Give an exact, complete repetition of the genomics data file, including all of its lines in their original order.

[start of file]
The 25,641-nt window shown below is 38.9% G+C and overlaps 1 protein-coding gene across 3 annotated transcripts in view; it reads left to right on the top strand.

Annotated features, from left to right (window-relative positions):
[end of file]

The 25,641-nt window shown below is 38.9% G+C and overlaps 1 protein-coding gene across 3 annotated transcripts in view; it reads left to right on the top strand.

Annotated features, from left to right (window-relative positions):